News clip: You know, they reemphasize homosexual in every adjective or nouns in most cases, when they’re talking about this incident, rather than just speaking the word sexual. As I’ve stated early in many cases when there’s rape and so involved, the headlines do not read, Heterosexual man, it reads Sexual Assault or something like that. But it does not read Heterosexual. And the word black, you know, another comparison. When it’s a person who is a criminal, they don’t refer to the person as a black man, or a yellow man or a Chinese man, they refer to them as a man.  

News Reporter 1: The gays already think they are stereotyped and that the latest theory involving homosexuals will do nothing to help the problem. They’re afraid that if it is a homosexual committing the crimes, then they all will be condemned, not just the one person. They have now offered to help the task force in any way hoping to stop the implications. 

Calinda Lee: Clearly homophobia was and continues to be rampant. People are not necessarily speaking candidly and freely about gay identity. There is a lot of incredibly inappropriate conflation with gayness and predatory behavior, and particularly with gayness and predatory behavior towards children. So it’s not a distant step for people who are thinking in that way to think, “Well certainly somebody who’s gay would be somebody might be a danger to children.” And et cetera, et cetera, et cetera. Although there’s clearly no real evidence for such a connection.  

Calinda Lee: And so, that clearly seems to have had a role to play in how people were thinking, first of all, about the murders, thinking about the children. Thinking about the taboo around talking about how some of the children were assaulted. Not just because of a kind of respect for the victims, but also because of a sense of a soiling, of taintedness because of any kind of connection with homosexual activity. So like, all of that was a part of that conversation. And then you have these murders, clearly of young, black, gay men. Whether it’s part of this pattern or a separate issue. It’s hard for me to understand how the murders of these fully adult, albeit young men, feel the same as the murders of six and eight and nine year olds.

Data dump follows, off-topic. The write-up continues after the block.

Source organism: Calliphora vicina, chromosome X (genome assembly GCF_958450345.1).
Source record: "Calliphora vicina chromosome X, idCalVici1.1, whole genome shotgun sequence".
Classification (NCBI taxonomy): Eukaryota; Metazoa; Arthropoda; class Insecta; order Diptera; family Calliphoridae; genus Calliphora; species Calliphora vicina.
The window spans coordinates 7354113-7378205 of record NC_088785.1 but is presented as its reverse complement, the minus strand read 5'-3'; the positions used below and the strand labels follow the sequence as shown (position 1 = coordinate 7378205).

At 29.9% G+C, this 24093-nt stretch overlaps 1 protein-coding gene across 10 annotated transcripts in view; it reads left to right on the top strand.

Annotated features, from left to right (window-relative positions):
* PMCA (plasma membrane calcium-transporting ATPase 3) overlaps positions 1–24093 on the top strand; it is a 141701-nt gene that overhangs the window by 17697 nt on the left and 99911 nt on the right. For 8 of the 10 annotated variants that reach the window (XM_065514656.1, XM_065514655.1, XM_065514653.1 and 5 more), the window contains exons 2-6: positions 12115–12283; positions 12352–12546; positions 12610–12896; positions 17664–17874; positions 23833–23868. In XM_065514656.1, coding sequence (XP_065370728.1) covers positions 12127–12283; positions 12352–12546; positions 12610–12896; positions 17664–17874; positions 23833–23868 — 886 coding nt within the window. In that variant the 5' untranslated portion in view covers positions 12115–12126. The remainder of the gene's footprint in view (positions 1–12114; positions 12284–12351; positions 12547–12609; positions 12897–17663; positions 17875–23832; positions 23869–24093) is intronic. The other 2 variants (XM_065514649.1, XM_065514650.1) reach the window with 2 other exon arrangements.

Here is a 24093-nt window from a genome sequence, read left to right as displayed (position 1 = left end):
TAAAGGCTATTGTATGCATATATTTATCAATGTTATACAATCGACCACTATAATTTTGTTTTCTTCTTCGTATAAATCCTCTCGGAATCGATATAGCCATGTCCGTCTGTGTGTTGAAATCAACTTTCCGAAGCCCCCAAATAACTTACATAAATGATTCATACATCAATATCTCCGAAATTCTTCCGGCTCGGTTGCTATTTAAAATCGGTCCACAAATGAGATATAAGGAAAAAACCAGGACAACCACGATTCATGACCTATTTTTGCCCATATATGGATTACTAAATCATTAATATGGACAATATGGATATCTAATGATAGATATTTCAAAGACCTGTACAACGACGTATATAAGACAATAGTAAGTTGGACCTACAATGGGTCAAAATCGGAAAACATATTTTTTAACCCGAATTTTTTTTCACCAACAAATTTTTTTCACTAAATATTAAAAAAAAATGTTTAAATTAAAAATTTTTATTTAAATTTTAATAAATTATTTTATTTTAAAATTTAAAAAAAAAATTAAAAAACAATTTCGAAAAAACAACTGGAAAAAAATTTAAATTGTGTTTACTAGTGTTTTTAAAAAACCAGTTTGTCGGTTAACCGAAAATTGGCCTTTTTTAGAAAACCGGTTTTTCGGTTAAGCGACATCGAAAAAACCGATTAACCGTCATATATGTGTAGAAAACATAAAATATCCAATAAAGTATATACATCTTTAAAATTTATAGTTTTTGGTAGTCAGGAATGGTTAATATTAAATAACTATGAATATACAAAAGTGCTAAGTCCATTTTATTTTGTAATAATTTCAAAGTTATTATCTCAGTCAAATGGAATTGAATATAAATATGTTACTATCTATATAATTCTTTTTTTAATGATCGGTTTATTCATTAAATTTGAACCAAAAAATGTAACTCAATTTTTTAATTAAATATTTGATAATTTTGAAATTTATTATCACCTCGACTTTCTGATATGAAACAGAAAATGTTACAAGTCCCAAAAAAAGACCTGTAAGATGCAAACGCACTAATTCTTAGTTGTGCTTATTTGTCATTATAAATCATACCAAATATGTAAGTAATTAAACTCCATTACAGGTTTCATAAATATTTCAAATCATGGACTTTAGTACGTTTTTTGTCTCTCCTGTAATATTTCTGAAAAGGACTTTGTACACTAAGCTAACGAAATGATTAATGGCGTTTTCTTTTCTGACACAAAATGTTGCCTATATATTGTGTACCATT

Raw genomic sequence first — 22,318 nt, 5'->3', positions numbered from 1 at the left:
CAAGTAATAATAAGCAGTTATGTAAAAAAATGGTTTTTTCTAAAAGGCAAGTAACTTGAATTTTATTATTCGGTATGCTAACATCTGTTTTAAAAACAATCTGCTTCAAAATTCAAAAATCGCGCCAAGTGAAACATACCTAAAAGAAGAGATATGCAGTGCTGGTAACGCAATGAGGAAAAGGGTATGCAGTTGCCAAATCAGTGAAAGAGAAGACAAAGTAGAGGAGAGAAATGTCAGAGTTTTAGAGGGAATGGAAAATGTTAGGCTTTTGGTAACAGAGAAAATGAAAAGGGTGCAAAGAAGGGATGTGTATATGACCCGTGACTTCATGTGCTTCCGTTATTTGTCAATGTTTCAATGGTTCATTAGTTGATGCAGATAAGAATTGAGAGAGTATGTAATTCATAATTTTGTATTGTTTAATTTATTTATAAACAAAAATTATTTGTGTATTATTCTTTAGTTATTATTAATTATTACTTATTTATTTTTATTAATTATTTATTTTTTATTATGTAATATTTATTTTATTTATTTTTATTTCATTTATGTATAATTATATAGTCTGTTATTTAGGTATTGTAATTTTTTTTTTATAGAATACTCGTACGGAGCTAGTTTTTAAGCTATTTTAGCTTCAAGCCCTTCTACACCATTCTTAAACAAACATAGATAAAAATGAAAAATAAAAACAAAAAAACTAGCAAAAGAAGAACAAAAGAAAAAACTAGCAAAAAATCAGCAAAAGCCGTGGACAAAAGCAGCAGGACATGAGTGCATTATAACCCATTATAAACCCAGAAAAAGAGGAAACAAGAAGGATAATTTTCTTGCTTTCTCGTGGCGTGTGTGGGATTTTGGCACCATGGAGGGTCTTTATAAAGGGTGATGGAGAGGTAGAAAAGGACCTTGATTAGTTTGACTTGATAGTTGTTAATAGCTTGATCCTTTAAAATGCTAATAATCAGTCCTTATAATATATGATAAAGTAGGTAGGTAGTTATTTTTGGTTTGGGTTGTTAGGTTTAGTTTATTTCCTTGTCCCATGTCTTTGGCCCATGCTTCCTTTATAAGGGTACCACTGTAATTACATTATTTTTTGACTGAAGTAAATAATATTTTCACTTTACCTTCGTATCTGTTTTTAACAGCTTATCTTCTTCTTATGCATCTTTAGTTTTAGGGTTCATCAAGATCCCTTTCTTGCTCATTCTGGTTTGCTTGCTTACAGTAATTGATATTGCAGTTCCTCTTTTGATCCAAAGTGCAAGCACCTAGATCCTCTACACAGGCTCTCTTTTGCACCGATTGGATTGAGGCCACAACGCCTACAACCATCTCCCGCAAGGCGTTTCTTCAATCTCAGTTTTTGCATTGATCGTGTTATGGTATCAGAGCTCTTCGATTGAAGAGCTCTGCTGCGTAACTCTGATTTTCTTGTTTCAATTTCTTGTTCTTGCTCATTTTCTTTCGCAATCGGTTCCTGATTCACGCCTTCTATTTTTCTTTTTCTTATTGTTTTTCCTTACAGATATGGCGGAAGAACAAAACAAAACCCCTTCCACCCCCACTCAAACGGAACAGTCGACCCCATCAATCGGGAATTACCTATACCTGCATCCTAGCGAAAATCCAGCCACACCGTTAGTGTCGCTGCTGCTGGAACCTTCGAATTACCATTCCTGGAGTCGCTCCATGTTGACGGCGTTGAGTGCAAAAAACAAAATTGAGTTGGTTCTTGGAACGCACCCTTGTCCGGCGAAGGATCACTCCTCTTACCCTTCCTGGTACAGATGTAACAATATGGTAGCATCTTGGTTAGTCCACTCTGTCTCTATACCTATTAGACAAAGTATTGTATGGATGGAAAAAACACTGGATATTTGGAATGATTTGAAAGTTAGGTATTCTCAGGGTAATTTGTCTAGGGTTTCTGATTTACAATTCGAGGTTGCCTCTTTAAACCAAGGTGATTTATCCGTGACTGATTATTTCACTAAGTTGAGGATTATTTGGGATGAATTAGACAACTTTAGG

Calinda Lee: But all of that serves together to further marginalize, vilify, shroud in secrecy and taboo and taint, the victims and to some extent, ultimately the man who’s accused of the murders. 

Monica Kaufman: During that time period, we were not looking at child trafficking the way we are now. We didn’t talk about child prostitution back then and how children could have been picked up and used for illicit means. During that time, very homophobic time too, people could not accept people for who they were. And every person who was a homosexual was considered to be a pedophile, which is not true. It was so disheartening to see that negativity that also was pointed at the gay community. But that was the time. Thanks to be to God we have grown. But that was really very frightening. That was never looked into as far as I know, by law enforcement. Sex trafficking. Not homosexuality, but sex trafficking. So you know, did they look into known pedophiles? I mean it could have been a pedophile who did this. 

Payne Lindsey: No matter how you slice it, Wayne became a suspect the night he was stopped on the bridge.